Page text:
EATON — January has come and gone and it was a good month for self-care. Self-care leads us into our February theme of “love.” It’s more than the love you share with your partner, kids, or fur babies.
According to the ancient Greeks there are 8 different types of love
1. Eros – Romantic Love – the Greeks were actually fearful of this love because they thought that because human beings have an instinctual impulse to procreate, that this love was so powerful and it would result in a loss of control.
2. Philia – Affectionate Love – It’s the kind of love that you feel for your friends. The Greeks thought this type of love was better because it represented love between people who considered themselves equals.
3. Storge – Familiar Love – This type of love looks and feels like affectionate love between friends, but it’s more like a parent-child love.
4. Agape – Unconditional Love – The Greeks thought this was quite radical, perhaps because so few people seem capable of feeling it long-term. Some people would describe this type of love as a spiritual love. For Christians this would describe Jesus.
5. Ludus – Playful Love – A better way to describe it is the feeling of infatuation in the early days of romance. It’s the butterflies in the stomach, the giddiness you feel when you see your love walk through the door, and the feeling of never wanting to be without them. Studies have shown that our brains are acting the same as it would be if we were on cocaine.
6. Pragma – Enduring Love – It’s almost the opposite of sexual love. This love is love that has matured and developed over a long period of time. This is the type of love that some old married couples have had or people who are together for decades have for each other.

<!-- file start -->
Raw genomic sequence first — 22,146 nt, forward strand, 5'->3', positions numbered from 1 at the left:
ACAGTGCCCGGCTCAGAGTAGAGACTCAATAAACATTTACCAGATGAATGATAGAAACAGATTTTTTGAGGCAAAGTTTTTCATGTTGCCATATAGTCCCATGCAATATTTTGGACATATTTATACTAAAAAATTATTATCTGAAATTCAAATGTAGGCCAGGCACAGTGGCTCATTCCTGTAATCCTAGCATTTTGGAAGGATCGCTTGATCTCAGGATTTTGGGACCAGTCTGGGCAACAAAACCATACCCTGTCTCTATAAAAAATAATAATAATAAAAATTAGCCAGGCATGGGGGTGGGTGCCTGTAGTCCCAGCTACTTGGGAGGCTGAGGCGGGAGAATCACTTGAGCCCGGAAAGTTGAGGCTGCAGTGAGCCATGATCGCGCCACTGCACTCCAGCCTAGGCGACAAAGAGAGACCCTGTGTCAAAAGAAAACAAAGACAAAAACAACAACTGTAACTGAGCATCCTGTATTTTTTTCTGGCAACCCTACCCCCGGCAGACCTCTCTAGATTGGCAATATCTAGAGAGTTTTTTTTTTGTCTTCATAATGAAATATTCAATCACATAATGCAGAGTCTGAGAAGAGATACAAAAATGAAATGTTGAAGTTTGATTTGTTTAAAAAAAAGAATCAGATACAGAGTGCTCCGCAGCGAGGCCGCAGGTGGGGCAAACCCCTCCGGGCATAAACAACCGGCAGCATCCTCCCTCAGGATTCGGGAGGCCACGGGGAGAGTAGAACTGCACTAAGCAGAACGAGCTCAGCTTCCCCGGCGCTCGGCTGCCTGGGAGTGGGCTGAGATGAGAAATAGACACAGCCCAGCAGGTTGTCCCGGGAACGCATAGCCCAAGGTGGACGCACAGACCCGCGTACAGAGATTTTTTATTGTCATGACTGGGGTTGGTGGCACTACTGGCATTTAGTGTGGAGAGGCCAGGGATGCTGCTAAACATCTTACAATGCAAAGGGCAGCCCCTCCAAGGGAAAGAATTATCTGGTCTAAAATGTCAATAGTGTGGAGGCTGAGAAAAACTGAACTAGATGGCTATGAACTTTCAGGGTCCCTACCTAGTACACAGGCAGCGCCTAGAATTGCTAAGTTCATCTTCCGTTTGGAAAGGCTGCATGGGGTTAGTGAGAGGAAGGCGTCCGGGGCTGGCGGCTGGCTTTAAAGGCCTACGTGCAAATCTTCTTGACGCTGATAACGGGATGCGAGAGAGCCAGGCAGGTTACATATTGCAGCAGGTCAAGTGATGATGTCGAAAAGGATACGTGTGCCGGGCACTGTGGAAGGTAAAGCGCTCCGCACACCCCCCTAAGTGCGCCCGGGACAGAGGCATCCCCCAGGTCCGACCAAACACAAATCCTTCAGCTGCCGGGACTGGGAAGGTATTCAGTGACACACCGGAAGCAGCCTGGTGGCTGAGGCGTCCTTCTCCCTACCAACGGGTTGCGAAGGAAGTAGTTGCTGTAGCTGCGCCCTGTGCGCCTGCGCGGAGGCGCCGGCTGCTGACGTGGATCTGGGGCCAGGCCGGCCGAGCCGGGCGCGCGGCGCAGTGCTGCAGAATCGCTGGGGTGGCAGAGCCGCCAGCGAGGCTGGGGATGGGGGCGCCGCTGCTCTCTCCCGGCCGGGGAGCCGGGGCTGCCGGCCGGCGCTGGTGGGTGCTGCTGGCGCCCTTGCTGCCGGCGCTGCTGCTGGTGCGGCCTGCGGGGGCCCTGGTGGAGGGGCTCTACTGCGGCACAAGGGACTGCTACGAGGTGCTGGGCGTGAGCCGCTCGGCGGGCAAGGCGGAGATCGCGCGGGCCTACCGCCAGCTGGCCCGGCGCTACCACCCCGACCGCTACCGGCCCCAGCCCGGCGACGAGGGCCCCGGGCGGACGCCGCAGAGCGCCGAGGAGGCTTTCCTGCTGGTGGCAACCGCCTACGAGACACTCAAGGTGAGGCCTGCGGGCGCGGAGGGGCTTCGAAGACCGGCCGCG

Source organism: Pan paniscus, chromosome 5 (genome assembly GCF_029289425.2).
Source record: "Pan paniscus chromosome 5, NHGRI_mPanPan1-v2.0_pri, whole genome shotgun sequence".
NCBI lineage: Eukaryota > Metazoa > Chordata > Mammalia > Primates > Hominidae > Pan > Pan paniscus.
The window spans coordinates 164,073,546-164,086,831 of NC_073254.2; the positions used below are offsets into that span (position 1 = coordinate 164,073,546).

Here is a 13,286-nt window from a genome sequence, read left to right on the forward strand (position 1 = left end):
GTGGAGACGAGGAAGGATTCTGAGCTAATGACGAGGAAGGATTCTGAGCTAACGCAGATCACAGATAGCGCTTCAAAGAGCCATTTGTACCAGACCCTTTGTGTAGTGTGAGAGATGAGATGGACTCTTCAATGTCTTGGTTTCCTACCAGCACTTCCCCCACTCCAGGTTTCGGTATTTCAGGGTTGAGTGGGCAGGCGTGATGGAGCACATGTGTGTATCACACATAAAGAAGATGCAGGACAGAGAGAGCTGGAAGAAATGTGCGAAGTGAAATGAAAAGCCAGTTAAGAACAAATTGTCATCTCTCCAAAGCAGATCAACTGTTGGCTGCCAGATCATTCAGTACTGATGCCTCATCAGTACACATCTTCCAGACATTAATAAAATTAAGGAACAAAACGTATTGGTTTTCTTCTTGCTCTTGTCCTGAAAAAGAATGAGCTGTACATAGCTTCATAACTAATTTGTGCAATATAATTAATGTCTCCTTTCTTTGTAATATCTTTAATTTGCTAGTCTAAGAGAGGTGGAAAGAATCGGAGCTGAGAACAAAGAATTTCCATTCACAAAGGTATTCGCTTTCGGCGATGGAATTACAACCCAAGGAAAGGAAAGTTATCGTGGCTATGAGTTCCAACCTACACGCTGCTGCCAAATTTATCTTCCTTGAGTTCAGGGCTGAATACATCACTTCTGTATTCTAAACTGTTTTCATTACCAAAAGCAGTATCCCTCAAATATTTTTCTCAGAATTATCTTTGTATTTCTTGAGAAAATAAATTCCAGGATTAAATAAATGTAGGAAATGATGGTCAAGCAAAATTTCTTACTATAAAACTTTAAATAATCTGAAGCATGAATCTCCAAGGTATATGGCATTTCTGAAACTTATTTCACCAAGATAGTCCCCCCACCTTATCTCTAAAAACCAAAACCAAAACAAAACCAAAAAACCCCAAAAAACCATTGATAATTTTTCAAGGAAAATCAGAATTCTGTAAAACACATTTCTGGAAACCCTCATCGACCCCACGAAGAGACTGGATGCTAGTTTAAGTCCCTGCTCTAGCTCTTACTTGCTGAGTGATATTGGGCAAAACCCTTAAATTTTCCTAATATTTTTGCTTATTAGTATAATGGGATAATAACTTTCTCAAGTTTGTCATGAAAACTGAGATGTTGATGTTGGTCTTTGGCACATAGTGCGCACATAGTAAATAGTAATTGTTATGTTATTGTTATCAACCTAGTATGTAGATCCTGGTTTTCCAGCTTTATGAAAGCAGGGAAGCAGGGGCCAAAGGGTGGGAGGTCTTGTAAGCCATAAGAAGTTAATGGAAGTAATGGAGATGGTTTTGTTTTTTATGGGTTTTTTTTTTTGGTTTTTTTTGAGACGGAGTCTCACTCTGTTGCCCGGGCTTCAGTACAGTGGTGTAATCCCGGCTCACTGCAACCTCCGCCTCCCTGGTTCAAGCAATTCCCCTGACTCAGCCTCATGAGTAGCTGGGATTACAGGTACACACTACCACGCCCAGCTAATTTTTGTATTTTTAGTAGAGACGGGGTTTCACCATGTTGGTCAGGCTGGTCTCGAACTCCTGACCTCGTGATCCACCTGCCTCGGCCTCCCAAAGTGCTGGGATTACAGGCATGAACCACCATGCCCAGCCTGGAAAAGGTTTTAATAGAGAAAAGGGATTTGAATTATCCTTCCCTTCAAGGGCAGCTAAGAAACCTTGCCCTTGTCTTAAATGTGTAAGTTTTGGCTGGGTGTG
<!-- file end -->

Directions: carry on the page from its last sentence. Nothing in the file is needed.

7. Philautia – Self-Love – Nowadays people sometimes associate this with being narcissistic, selfish, or stuck on themselves – BUT that is not true. This love is necessary to be able to give and receive love from other people, we cannot give to others what we don’t have. If we don’t love ourselves, how can we truly love others?
8. Mania – Obsessive Love – Many people who experience this type of love suffer from low self-esteem. They fear losing the object of their love, and this fear compels them to say or do some “crazy” things in order to keep them. If not kept under control, this love can be very destructive in some cases.
What are the benefits of love? I’m sure we all have our own answers and it can vary from person to person. According to WebMD, there are ten health benefits of love.
1. Fewer Doctor Visits
2. Less Depression & Substance Abuse
3. Lower Blood Pressure
4. Less Anxiety
5. Natural Pain Control
6. Better Stress Management
7. Fewer Colds
8. Faster Healing
9. Longer Life
10. Happier Life
The ancient Greeks weren’t the only ones to study love. A modern relationship therapist, Dr. Gary Chapman, identified five languages of love through his work with couples over a long period of time. His brook goes into greater detail, and in a nutshell, Chapman argues that each of us give and receive love differently, but they all fall into five categories. And they are as follows:
1. Words of Affirmation aka giving positive feedback
2. Acts of Service aka doing something nice for others
3. Receiving Gifts aka you measure love on how many gifts you receive
4. Quality Time aka together time
5. Physical Touch aka hand-holding, hugging, fist bump, cuddling, etc.
Why does this all matter? Not only does it help you understand yourself, but it can help you understand another person. We are all different and we show love in different ways. The only inappropriate way to show your love is when you are hurting another, physically, mentally, emotionally, etc. That’s not showing love, it’s being cruel and creating harm for another. The problems of relationships, whether friendships, family, partner, co-workers, etc.; are often caused by not understanding each other fully – so the next time you may find yourself in this spot, remember to ‘try to’ understand the other person and their perspective. And by all means, share the love.
Resources: ‘Learn the Different Types of Love (and Better Understand Your Partner) by Dr. Carol Morgan;
WebMD at www.webmd.com/sex-relationships/features/health-benefits
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